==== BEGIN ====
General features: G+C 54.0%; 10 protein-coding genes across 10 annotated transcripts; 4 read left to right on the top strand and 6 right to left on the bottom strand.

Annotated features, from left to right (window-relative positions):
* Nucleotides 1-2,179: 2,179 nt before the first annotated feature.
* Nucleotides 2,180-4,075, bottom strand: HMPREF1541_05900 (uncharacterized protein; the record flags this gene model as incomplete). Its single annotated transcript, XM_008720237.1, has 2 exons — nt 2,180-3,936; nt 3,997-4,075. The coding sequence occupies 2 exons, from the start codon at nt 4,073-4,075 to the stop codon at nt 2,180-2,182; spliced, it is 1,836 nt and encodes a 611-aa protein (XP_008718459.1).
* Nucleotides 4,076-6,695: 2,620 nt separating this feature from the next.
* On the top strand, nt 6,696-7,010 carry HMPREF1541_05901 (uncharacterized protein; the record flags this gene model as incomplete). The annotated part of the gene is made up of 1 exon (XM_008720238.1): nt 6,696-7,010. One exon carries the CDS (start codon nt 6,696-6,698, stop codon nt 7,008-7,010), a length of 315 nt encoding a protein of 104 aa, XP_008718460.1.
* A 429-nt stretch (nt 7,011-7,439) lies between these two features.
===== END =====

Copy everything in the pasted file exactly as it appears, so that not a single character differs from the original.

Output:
General features: G+C 54.0%; 10 protein-coding genes across 10 annotated transcripts; 4 read left to right on the top strand and 6 right to left on the bottom strand.

Annotated features, from left to right (window-relative positions):
* Nucleotides 1-2,179: 2,179 nt before the first annotated feature.
* Nucleotides 2,180-4,075, bottom strand: HMPREF1541_05900 (uncharacterized protein; the record flags this gene model as incomplete). Its single annotated transcript, XM_008720237.1, has 2 exons — nt 2,180-3,936; nt 3,997-4,075. The coding sequence occupies 2 exons, from the start codon at nt 4,073-4,075 to the stop codon at nt 2,180-2,182; spliced, it is 1,836 nt and encodes a 611-aa protein (XP_008718459.1).
* Nucleotides 4,076-6,695: 2,620 nt separating this feature from the next.
* On the top strand, nt 6,696-7,010 carry HMPREF1541_05901 (uncharacterized protein; the record flags this gene model as incomplete). The annotated part of the gene is made up of 1 exon (XM_008720238.1): nt 6,696-7,010. One exon carries the CDS (start codon nt 6,696-6,698, stop codon nt 7,008-7,010), a length of 315 nt encoding a protein of 104 aa, XP_008718460.1.
* A 429-nt stretch (nt 7,011-7,439) lies between these two features.